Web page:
Caregiver burnout is a well documented phenomenon and it is something we’ve talked about here in this blog. Well intentioned, hardworking, dedicated cargivers struggle on a daily basis to provide the best possible care and quality of life to their loved ones. It’s overwhelming, emotionally draining and physically exhausting. Well, it turns out that it applies to nurses just as much – and we have the study to prove it!
A new article in the American Journal of Infection Control, by Jeannie Cimiotti RN et al., shows that there is a “significant association between patient-to-nurse ratio and urinary tract infections.” According to the authors, if Pennsylvania hospitals reduced burnout by 30% they would have 4,006 fewer urinary tract infections and see an annual cost saving of $3.3 million.
Cimiotti and her colleagues looked at data from over 7,000 nurses working in 161 hospitals in Pennsylvania. On average, each nurse cared for 5.7 patients and more than 30% of nurses reported job related burnout. Overall, 16 of every 1,000 patients acquired an infection; and the single most common infection was urinary tract infections. They also discovered that the addition of a single patient per nurse increased infection rates by a full point per thousand.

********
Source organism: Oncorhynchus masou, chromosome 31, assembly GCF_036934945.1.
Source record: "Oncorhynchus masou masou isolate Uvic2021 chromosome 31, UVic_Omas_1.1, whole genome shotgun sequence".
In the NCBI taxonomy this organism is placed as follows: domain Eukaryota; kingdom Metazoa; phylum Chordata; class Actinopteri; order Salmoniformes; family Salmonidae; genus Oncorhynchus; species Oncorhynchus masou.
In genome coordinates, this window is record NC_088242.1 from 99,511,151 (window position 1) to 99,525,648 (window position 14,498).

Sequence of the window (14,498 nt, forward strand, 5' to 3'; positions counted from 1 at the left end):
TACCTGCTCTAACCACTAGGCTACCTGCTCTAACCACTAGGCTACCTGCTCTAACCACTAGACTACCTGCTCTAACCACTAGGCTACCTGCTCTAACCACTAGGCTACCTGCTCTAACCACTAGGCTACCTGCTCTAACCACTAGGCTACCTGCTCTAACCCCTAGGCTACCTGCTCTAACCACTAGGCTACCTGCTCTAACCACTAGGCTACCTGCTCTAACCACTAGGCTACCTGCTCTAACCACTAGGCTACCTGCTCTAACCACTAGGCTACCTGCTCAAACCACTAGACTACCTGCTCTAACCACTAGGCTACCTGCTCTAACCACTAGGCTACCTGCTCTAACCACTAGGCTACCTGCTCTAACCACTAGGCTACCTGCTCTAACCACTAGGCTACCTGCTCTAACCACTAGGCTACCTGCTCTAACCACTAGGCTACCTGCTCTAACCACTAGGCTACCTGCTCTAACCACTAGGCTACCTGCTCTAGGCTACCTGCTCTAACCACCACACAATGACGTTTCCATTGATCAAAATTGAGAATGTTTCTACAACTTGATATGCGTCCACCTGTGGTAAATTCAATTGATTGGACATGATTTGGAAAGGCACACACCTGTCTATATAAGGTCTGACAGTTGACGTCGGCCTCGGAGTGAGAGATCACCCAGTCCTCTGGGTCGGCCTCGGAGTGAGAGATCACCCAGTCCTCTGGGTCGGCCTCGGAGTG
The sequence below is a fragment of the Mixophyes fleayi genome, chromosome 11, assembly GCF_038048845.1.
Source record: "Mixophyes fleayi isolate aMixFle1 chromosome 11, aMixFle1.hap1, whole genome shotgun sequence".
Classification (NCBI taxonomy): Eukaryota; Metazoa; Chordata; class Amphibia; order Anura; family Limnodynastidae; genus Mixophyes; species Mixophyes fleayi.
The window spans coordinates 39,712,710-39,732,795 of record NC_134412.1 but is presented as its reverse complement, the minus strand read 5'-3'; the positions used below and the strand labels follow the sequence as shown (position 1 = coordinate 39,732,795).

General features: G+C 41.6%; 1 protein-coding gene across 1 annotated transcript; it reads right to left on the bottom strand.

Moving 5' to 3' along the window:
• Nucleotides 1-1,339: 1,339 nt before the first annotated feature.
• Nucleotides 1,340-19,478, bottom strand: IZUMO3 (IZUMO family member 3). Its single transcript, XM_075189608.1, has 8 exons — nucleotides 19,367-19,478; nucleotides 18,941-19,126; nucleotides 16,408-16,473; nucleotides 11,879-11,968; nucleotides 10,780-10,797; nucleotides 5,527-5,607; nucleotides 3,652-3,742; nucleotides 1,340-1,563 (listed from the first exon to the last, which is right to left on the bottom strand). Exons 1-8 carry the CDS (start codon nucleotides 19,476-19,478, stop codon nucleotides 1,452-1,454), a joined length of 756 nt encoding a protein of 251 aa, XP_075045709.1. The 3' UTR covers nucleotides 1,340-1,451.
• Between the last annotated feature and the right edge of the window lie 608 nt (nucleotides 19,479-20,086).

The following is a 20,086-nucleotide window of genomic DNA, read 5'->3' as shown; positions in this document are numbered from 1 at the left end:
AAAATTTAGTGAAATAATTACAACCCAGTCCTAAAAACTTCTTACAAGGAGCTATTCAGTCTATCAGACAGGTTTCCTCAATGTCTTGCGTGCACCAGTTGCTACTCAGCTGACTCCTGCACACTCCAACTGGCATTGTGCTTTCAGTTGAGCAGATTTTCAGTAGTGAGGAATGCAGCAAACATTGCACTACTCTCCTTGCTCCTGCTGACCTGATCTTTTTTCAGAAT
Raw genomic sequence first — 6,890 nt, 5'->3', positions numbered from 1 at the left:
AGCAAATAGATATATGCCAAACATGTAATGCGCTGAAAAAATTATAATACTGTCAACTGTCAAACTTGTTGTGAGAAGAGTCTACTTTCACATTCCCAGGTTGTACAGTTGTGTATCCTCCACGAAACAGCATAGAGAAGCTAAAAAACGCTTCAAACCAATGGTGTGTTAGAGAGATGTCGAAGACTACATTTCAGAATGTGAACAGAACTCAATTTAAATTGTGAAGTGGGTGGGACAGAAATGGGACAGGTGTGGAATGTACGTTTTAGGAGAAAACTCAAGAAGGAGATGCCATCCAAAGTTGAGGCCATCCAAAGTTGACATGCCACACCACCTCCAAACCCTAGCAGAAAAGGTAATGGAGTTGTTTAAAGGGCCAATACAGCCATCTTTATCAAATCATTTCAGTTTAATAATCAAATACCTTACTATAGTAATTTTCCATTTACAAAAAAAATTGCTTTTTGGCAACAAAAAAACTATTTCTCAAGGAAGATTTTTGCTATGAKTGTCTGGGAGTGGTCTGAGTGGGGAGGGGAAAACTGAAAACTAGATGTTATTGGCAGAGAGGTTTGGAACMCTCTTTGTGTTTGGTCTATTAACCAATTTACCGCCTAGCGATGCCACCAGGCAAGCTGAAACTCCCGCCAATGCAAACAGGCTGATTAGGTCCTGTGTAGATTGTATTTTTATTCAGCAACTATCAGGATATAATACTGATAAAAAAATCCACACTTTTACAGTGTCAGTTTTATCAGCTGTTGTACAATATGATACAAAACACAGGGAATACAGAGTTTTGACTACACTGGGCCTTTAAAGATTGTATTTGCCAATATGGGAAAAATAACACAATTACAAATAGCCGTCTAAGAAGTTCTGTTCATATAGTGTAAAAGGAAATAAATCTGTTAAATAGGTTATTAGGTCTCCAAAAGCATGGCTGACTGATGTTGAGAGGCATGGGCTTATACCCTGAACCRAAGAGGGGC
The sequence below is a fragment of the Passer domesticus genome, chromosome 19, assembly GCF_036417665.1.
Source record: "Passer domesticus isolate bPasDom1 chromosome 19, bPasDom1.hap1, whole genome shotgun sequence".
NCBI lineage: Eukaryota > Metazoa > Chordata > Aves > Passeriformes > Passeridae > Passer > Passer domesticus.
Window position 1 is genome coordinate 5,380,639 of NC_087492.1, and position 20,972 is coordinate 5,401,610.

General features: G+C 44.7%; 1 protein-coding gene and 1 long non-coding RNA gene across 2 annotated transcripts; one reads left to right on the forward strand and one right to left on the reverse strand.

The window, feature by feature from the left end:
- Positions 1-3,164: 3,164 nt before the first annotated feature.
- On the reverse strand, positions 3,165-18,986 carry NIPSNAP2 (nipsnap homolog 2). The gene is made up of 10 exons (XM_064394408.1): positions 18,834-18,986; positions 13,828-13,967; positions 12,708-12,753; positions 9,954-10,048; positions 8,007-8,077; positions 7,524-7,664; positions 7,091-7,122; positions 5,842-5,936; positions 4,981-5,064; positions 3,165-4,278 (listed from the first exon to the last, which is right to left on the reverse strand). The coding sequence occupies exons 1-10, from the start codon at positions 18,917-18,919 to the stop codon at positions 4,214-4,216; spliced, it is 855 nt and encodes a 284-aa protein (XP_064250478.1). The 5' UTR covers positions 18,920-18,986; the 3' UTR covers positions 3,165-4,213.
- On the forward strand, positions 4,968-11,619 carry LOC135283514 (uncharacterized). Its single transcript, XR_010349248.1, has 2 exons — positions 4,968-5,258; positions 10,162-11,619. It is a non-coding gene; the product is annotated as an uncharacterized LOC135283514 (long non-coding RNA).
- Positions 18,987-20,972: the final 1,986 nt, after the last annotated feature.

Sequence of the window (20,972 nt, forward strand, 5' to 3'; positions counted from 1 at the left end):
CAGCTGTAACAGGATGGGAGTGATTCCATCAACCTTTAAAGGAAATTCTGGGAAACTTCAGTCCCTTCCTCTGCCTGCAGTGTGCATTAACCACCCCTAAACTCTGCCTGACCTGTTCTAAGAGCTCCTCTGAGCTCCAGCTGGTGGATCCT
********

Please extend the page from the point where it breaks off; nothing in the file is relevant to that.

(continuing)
“Fewer infections were seen in hospitals in which nurses cared for fewer patients… [at least in part because] high nurse burnout [is] associated with heavier patient caseloads.” The authors suggested one possible explanation, saying: “the cognitive detachment associated with high levels of burnout may result in inadequate hand hygiene practices and lapses in other infection control procedures.”
The lesson: We need to invest more in reducing nurse burnout and patient caseloads. Investing more in staffing, education, performance feedback and support services will pay dividends throughout the system.
One of the study’s authors, Dr. Linda Aiken suggested that “it’s a great time for hospitals to implement evidence-based staffing standards.” The good news is that there are some pioneering states leading the charge. In California, the legislature has established minimum requirements for safe staff ratios. A supporting study funded by the Agency for Healthcare Research and Quality (AHRQ), discovered that hospitals with an effective nurse-to-patient ratio had lower rates of adverse patient outcomes (just like the study we looked at above).
Urinary tract infections are only one of many types of hospital acquired infections (HAI) which can be linked to nurse burnout. HAIs kill nearly 100,000 people every year. There’s usually a lot of hand-wringing when these kinds of statistics get published and lots of new transformative initiatives that never seem to go anywhere. One question the healthcare industry has had trouble answering is why simple solutions – like washing your hands or using newer, better products like Men’s Liberty – don’t always get implemented.
And just maybe, this is one of the reasons – health care professionals like nurses are suffering under the crushing weight of a “do more with less” philosophy that is literally killing people.
What do you think?